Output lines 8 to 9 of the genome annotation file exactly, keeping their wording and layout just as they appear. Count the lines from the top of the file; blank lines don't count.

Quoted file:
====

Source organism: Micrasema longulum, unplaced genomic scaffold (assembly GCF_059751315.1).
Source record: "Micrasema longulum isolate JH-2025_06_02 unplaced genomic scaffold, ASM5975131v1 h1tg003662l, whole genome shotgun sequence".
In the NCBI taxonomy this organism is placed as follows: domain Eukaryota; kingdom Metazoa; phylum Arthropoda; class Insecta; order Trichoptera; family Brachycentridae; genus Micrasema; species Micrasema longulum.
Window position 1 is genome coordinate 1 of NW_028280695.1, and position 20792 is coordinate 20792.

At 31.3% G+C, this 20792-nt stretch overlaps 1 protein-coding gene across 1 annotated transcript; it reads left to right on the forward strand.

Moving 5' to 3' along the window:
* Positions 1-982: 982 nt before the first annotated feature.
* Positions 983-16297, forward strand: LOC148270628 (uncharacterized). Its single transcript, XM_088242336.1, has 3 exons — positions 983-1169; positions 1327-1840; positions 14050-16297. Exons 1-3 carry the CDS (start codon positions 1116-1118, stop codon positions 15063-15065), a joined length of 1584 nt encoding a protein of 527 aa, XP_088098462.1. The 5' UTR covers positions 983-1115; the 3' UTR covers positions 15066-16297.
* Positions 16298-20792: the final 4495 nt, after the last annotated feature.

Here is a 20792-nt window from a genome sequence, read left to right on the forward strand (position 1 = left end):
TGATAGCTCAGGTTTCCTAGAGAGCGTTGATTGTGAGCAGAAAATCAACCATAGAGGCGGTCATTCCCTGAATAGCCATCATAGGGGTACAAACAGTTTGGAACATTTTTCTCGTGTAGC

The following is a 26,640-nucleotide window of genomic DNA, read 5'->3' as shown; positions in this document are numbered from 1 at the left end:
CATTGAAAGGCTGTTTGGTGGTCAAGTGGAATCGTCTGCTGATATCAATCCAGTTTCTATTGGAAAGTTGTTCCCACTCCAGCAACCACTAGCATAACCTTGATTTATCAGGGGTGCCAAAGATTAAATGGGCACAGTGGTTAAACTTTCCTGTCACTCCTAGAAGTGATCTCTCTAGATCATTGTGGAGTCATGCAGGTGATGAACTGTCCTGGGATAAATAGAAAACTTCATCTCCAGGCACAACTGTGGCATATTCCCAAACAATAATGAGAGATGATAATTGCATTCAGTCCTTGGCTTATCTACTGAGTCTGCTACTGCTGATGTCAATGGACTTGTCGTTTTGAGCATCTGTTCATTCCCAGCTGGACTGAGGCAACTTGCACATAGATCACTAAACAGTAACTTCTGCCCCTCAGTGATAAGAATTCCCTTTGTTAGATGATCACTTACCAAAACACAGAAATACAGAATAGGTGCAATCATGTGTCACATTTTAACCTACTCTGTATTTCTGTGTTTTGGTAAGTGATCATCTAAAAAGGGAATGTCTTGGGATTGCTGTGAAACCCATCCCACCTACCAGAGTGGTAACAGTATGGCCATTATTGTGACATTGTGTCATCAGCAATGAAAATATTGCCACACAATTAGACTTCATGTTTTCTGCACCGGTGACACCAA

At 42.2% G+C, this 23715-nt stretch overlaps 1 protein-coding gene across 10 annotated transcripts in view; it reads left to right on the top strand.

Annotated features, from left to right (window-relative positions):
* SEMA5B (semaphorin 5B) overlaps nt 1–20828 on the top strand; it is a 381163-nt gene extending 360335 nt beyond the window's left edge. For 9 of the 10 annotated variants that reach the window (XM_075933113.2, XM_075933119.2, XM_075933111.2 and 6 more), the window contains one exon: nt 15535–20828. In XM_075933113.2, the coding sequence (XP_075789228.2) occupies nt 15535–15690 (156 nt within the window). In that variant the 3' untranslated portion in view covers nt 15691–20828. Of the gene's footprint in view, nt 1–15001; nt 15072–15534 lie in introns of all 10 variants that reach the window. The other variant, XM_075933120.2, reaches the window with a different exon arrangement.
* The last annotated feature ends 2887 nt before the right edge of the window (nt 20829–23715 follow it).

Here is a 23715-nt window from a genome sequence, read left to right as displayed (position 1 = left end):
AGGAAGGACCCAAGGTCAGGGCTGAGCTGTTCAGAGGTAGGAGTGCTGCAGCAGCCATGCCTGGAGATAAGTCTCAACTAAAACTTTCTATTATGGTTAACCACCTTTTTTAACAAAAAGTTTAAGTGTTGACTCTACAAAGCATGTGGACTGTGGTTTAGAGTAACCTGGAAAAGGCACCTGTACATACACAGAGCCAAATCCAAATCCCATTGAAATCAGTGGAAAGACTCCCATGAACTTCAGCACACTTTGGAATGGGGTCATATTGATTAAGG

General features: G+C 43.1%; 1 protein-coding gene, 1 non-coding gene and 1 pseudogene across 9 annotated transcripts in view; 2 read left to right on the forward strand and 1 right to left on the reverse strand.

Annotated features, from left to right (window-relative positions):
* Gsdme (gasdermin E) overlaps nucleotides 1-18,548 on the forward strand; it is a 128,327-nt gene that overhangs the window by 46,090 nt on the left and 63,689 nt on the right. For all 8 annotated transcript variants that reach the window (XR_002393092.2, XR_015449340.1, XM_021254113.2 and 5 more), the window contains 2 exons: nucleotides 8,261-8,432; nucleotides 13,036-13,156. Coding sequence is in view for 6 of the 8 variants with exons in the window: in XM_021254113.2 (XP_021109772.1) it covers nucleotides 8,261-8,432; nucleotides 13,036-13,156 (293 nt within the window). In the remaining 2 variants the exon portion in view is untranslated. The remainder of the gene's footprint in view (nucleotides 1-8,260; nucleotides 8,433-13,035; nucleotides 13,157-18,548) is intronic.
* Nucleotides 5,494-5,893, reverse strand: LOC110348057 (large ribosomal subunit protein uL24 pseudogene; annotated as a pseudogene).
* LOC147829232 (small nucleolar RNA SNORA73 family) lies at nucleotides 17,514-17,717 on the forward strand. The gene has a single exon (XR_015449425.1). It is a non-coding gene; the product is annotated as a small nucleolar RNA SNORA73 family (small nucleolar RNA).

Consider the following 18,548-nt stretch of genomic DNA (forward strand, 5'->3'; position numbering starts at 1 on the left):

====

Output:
* Positions 983-16297, forward strand: LOC148270628 (uncharacterized). Its single transcript, XM_088242336.1, has 3 exons — positions 983-1169; positions 1327-1840; positions 14050-16297. Exons 1-3 carry the CDS (start codon positions 1116-1118, stop codon positions 15063-15065), a joined length of 1584 nt encoding a protein of 527 aa, XP_088098462.1. The 5' UTR covers positions 983-1115; the 3' UTR covers positions 15066-16297.
* Positions 16298-20792: the final 4495 nt, after the last annotated feature.